This new program will “model Delta County’s program around the state, by developing educational and recreational opportunities inside working ranches and farms.” The majority of Delta County’s agritourism attractions lie within the fertile lands of the North Fork Valley. From wholesome farm-to-table dinners to learning how to make cheese, to a thriving U-Pick and farm market business, the North Fork’s agricultural tourism offerings bring visitors from across the West and all over the world. Hepler adds that this year, Delta County saw an 18% increase in lodging tax over last year.

The quality products from the valley’s family-farm oriented value-added agriculture provide an increasing economic base as well. Headwaters reports show that between 1970 and 2010, farm employment in the county region grew by almost 25%, and in 2010, Delta County had the largest percent of total farm employment (9.32%) in the region, nearly nine times the state rate. Cash receipts from livestock and products grew 186.5% during the same decades, and cash receipts from crops grew from $16.2 million to $94.4 million, a 483.9% increase.

In an article for Bloomberg, Paonia resident and internationally renowned author Peter Heller writes, “According to the U.S. Department of Agriculture’s 2007 census, direct sales of farm products (via farm stands, farm-to-home cooperatives, etc.) in the county, with over 90 percent coming from the North Fork Valley, are some of the highest in the rural U.S. Last summer 80 chefs came to the valley to do farm-to-table workshops. The valley produces 77 percent of the state’s apples, 71 percent of its peaches.”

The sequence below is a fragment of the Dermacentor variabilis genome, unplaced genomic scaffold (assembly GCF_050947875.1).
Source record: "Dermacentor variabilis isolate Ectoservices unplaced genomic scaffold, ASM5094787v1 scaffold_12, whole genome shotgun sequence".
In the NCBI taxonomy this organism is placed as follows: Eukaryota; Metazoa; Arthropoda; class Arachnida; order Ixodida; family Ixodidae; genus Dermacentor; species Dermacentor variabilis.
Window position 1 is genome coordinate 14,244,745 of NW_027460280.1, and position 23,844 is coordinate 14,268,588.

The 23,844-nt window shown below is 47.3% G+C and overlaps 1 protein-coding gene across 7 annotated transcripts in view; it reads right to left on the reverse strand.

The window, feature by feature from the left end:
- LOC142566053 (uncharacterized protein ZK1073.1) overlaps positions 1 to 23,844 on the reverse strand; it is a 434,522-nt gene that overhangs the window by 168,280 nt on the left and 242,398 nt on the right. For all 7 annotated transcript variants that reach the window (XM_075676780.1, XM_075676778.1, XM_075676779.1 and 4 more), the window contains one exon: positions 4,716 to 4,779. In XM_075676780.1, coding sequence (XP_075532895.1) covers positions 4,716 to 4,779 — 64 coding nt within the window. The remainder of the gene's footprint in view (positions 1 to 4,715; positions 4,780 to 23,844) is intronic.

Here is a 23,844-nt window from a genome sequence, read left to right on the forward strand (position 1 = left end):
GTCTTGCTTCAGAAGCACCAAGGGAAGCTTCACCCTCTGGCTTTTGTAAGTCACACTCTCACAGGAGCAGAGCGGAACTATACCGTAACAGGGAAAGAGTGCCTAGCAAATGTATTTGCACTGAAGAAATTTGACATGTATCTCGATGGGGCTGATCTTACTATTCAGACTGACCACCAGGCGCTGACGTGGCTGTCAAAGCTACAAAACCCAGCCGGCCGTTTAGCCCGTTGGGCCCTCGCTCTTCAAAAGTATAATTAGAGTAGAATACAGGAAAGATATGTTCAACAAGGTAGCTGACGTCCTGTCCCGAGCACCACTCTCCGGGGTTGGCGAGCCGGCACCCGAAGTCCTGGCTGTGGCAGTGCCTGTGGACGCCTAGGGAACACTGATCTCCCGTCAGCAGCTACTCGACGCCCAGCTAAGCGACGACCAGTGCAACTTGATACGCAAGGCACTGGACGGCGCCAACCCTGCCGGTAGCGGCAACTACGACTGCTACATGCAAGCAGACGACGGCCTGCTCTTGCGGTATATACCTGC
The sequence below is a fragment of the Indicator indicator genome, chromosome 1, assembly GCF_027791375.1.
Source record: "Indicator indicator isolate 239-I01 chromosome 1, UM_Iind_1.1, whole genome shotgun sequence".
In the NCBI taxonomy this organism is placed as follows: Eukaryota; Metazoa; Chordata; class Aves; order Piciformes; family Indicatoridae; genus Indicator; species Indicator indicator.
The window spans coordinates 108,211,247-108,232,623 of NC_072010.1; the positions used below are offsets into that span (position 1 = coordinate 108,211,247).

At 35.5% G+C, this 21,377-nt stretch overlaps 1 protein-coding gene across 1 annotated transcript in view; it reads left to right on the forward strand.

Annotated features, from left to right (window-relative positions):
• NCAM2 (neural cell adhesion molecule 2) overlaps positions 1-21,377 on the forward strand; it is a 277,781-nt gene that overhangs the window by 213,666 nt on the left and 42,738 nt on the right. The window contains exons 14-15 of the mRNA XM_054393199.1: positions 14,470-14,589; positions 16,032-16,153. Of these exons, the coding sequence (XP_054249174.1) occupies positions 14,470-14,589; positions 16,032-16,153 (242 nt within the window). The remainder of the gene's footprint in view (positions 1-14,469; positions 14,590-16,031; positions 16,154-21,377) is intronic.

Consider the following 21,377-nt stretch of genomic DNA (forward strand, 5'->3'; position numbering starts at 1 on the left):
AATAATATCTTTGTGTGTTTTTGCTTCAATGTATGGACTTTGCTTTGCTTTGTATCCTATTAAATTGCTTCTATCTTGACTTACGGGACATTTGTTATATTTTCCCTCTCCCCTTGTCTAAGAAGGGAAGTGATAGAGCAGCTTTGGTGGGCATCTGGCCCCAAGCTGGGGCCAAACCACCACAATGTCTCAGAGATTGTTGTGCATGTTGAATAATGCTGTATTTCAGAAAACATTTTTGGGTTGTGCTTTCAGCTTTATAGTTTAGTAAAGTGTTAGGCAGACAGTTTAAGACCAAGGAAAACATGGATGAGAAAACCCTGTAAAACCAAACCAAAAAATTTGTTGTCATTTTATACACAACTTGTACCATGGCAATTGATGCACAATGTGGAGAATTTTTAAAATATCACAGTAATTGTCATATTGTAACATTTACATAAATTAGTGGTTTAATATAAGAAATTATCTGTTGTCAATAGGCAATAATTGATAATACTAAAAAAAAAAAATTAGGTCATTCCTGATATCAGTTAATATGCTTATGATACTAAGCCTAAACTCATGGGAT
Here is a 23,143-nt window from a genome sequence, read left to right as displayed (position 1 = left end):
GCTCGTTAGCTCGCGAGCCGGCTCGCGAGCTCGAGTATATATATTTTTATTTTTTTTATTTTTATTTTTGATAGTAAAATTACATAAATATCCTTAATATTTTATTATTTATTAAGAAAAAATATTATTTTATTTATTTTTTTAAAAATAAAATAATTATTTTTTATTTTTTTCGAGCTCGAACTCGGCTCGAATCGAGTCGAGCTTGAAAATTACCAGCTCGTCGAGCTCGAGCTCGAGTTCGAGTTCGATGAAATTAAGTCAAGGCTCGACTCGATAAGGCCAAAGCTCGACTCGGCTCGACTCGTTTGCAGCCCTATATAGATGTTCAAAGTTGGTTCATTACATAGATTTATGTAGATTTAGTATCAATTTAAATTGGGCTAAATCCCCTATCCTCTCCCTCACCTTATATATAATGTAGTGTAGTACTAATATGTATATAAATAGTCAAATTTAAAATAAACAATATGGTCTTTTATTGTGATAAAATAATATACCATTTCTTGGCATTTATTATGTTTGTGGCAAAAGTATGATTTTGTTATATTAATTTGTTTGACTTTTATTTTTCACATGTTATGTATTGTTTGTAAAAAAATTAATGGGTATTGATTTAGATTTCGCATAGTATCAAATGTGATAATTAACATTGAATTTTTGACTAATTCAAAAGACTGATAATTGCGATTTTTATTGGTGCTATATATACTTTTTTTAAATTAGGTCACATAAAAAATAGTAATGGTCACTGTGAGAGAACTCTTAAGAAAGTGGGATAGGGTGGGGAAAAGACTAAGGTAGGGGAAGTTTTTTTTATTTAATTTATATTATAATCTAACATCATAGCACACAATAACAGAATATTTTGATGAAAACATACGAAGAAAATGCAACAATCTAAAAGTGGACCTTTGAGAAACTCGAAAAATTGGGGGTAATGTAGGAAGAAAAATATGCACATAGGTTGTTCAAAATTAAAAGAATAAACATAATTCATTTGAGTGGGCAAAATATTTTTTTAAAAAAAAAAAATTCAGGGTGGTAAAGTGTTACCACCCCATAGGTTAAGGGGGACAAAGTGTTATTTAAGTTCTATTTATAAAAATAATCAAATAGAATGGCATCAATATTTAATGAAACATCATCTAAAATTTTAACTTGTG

The Valley Organic Growers’ Association (VOGA), founded in 1992, supports the largest concentration of organic, sustainable growers in the state. VOGA was formed to network growers, educate consumers and promote the benefits of sustainable agriculture that provides fresh, regionally unique products to the consumer. The current annual directory has 66 entries from Abundant Life Organic Farms to Zimmerman Pork Farm, and can be cross-referenced by 21 categories including USDA Certified Organic, Cheese, Fruit, Grass-fed, Honey, Meat-Poultry-Eggs, Milk shares, Vegetables, and Wine-Cider-Spirits.